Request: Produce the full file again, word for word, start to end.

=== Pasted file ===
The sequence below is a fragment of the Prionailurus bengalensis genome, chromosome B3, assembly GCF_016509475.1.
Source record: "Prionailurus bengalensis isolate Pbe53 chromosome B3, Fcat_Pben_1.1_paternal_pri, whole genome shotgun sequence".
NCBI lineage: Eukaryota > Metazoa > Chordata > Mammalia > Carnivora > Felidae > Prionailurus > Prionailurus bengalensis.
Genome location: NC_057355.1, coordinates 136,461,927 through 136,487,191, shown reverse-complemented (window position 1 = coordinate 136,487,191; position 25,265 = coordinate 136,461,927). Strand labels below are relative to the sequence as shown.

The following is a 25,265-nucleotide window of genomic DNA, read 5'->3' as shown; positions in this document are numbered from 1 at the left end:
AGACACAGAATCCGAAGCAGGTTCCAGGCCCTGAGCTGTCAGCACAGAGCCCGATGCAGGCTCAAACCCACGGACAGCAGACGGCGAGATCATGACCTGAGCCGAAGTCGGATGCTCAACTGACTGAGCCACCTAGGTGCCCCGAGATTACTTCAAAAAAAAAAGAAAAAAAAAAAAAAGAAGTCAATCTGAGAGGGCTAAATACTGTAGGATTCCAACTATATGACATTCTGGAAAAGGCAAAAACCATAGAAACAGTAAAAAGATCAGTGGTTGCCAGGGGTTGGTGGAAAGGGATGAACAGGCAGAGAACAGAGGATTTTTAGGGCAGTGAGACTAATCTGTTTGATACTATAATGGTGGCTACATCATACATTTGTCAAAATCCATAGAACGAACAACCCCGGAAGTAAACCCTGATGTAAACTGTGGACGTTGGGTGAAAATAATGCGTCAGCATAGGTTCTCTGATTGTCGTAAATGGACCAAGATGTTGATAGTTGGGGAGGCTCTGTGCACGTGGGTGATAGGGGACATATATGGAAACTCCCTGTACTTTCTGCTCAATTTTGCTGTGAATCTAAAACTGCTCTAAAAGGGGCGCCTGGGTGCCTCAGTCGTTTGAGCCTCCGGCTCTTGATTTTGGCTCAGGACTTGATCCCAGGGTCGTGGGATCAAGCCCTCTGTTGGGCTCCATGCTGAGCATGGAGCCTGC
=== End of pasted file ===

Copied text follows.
The sequence below is a fragment of the Prionailurus bengalensis genome, chromosome B3, assembly GCF_016509475.1.
Source record: "Prionailurus bengalensis isolate Pbe53 chromosome B3, Fcat_Pben_1.1_paternal_pri, whole genome shotgun sequence".
NCBI lineage: Eukaryota > Metazoa > Chordata > Mammalia > Carnivora > Felidae > Prionailurus > Prionailurus bengalensis.
Genome location: NC_057355.1, coordinates 136,461,927 through 136,487,191, shown reverse-complemented (window position 1 = coordinate 136,487,191; position 25,265 = coordinate 136,461,927). Strand labels below are relative to the sequence as shown.

The following is a 25,265-nucleotide window of genomic DNA, read 5'->3' as shown; positions in this document are numbered from 1 at the left end:
AGACACAGAATCCGAAGCAGGTTCCAGGCCCTGAGCTGTCAGCACAGAGCCCGATGCAGGCTCAAACCCACGGACAGCAGACGGCGAGATCATGACCTGAGCCGAAGTCGGATGCTCAACTGACTGAGCCACCTAGGTGCCCCGAGATTACTTCAAAAAAAAAAGAAAAAAAAAAAAAAGAAGTCAATCTGAGAGGGCTAAATACTGTAGGATTCCAACTATATGACATTCTGGAAAAGGCAAAAACCATAGAAACAGTAAAAAGATCAGTGGTTGCCAGGGGTTGGTGGAAAGGGATGAACAGGCAGAGAACAGAGGATTTTTAGGGCAGTGAGACTAATCTGTTTGATACTATAATGGTGGCTACATCATACATTTGTCAAAATCCATAGAACGAACAACCCCGGAAGTAAACCCTGATGTAAACTGTGGACGTTGGGTGAAAATAATGCGTCAGCATAGGTTCTCTGATTGTCGTAAATGGACCAAGATGTTGATAGTTGGGGAGGCTCTGTGCACGTGGGTGATAGGGGACATATATGGAAACTCCCTGTACTTTCTGCTCAATTTTGCTGTGAATCTAAAACTGCTCTAAAAGGGGCGCCTGGGTGCCTCAGTCGTTTGAGCCTCCGGCTCTTGATTTTGGCTCAGGACTTGATCCCAGGGTCGTGGGATCAAGCCCTCTGTTGGGCTCCATGCTGAGCATGGAGCCTGC